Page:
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THE UPS AND DOWNS OF ASSESSMENTS (or when to raise or lower them)

08/01/2019 10:42 AM | CAI Rocky Mountain Chapter (Administrator)

By Trisha K. Harris, White Bear Ankele Tanaka & Waldron


It’s August, and that means one thing: Budget season is upon us. With budget season comes the age-old question for many boards and managers; Should we raise assessments?  Is there any chance we could actually lower assessments this year?  There are many factors that go into such budgetary decisions.  The following are considerations that go into either choice.


Raise the Roof


  • Does your association have deferred maintenance that can no longer go unchecked? If so, an assessment increase may be inevitable in order to avoid a large special assessment at some point in the future.
  • Has your association been lagging in saving reserve funds in line with your reserve study?  If so, you may need to consider raising assessments to get your reserve fund caught up to the level recommended by your reserve study.
  • Does your association desire to make certain larger-scale improvements, such as adding new playground equipment or upgrading landscaping?  If so, it may be prudent to raise assessments to fund such projects over time, rather than imposing a special assessment.
  • Is your association consistently busting your budget each year?  If so, it may be necessary to take a hard look at your budget line items to determine where budget shortfalls are occurring, and increasing assessments to give the association more breathing room in your contingency line item.
  • What is your current delinquency rate?  If owners are struggling to pay assessments at the current rate, will an increase in assessments create more collection problems for the association?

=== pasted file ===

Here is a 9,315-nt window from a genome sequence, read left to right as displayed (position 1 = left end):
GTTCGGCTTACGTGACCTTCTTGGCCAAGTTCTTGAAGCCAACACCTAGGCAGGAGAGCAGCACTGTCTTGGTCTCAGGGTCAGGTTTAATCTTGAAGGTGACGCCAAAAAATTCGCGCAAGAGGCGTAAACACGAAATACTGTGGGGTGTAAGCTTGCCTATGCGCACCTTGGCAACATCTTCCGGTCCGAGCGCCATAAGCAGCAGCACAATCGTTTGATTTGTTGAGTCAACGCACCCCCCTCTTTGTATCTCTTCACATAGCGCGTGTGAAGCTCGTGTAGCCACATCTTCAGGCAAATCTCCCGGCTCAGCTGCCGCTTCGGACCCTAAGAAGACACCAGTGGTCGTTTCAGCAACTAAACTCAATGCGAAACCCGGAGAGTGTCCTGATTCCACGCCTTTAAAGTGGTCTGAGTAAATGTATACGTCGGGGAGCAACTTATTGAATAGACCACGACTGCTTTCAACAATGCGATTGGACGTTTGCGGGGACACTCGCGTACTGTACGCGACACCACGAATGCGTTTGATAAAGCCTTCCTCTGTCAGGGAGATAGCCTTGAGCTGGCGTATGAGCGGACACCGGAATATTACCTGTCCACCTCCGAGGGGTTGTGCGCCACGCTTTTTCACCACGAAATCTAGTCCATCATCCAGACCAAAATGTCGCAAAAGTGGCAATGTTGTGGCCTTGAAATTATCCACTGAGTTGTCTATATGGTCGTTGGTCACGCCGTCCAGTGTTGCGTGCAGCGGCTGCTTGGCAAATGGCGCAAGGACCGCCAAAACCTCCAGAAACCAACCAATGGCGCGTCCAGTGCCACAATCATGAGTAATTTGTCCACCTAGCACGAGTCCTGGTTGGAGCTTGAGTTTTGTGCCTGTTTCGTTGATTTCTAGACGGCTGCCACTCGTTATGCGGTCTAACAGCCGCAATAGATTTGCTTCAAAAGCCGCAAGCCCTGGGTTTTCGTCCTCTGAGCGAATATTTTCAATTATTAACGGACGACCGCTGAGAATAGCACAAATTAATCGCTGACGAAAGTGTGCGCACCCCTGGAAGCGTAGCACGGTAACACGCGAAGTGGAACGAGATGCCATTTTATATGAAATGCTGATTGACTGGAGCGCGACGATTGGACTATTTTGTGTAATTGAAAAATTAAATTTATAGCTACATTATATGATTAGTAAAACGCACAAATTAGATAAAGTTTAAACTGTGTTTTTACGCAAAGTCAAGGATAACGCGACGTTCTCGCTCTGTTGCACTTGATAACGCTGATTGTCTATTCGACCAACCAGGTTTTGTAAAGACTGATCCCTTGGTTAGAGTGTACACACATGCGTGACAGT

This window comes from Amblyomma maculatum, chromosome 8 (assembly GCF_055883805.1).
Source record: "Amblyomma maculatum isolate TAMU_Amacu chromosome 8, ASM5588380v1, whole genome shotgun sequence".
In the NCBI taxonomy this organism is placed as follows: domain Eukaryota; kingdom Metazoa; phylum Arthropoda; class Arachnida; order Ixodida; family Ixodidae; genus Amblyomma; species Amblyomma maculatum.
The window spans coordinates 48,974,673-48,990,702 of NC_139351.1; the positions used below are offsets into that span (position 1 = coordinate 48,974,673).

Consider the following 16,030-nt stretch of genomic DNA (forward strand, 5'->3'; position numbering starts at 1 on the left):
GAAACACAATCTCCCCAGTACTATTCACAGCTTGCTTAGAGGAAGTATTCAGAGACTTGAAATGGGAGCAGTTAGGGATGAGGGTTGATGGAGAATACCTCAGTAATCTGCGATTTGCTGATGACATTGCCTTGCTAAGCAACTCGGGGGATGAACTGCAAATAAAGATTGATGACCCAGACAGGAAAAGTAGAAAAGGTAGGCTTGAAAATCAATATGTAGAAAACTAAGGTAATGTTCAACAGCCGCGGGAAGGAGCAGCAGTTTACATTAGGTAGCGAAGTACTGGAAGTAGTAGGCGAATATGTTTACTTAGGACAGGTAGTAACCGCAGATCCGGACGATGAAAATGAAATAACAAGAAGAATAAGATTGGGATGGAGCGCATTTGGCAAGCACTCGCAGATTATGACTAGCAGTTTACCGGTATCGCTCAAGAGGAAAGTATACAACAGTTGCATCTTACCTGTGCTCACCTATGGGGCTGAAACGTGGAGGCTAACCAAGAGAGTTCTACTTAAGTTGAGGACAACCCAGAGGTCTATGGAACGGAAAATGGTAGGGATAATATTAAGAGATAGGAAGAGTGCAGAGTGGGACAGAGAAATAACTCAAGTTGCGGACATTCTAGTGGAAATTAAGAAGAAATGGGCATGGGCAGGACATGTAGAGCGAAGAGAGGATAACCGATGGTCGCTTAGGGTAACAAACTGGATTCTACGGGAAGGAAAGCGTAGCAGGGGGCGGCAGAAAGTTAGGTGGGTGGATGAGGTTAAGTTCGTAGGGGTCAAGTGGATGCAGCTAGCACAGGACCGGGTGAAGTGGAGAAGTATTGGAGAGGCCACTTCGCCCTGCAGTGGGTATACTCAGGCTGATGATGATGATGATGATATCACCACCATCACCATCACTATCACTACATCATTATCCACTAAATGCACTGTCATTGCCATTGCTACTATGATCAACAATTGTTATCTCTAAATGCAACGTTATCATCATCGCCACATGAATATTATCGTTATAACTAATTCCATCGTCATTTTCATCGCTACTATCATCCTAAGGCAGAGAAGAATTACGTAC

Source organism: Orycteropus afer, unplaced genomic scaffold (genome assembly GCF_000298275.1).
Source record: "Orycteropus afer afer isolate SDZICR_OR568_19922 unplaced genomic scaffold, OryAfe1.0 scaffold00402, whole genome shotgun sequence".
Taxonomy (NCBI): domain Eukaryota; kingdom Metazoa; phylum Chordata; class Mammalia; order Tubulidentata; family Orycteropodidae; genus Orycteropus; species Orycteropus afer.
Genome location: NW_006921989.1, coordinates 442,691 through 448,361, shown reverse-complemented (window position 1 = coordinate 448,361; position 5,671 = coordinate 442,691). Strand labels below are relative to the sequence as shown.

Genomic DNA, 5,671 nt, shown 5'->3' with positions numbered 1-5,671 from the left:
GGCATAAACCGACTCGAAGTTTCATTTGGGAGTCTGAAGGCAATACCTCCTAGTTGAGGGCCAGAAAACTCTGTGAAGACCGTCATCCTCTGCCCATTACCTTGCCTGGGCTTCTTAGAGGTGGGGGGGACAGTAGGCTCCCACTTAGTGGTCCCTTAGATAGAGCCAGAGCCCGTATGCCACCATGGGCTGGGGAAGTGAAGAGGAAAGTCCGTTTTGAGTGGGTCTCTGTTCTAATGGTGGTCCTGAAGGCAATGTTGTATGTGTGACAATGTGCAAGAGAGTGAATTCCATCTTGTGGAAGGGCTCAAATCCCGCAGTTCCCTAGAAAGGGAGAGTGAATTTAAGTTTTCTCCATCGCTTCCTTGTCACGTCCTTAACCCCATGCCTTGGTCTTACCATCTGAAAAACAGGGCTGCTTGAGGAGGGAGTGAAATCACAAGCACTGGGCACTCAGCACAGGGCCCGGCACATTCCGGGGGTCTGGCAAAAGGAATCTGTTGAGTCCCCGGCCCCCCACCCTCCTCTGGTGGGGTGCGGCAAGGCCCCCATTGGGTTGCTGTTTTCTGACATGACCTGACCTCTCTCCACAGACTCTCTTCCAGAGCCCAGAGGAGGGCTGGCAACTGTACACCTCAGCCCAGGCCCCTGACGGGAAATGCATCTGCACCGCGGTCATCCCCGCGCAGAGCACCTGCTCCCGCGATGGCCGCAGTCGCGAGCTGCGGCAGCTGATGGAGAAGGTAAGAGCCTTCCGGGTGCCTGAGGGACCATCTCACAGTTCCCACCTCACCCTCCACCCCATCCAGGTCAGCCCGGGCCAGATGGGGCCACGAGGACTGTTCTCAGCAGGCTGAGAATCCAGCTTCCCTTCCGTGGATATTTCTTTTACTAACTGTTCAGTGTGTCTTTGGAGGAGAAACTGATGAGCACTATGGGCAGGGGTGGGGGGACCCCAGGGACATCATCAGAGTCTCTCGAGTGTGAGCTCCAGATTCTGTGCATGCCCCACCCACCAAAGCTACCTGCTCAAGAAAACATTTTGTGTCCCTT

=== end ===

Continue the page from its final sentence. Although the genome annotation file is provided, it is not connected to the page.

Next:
• Is owner approval required for an assessment increase?  If your community is a post-CCIOA community (meaning it was created on or after July 1, 1992), you must follow the budget ratification process set forth in CCIOA in relation to ratification of your budget and any assessment increases contained in your budget.  The same budget ratification process applies to pre-CCIOA communities (those created before July 1, 1992) unless your declaration sets a maximum assessment amount or limits any increase in an annual budget to a specific amount and your proposed assessment is within those limits.


Lower the Bar


  • Have your assessments been set higher in recent years to get the association caught up on reserve funding?  Are you now caught up?  If so, it might be possible to lower assessments, or at least keep them at a steady level.
  • Does your association consistently end up with a healthy surplus of operating funds at the end of each year?  If so, you may be setting your assessments too high for the actual needs of the association.  
  • Has your association recently gone out to bid for recurring or continuing services, such as landscape maintenance, management, accounting, or legal?  Are there savings that may be gained by negotiating new contracts for such services that could lead to the ability to decrease assessments?
  • If assessments are lowered, consider how that might impact, from a political perspective, any future increases that may be necessary in the future.  


Decisions about the rate of assessments, especially when an assessment increase is contemplated, are not always easy decisions for a board to make.  While it might be tempting for board members, who are also owners who pay assessments, to forgo an assessment increase, or even lower assessments, in the end, the decision must be made based on the good of the entire association.  As with any decision, the board needs to make sure it is making the decision in an informed and reasonable manner.


Trisha K. Harris is a senior associate with the law firm of White Bear Ankele Tanaka & Waldron.  White Bear Ankele Tanaka & Waldron serves the needs of residential, commercial, and mixed-use projects throughout the State of Colorado, and provides advice and counsel to project developers, property owners, and residents on a wide range of issues.  WBA also represents homeowner and commercial associations, as well as metropolitan districts that are responsible for covenant enforcement and design review, operations, and maintenance of common and other public areas, together with required collection activities. 

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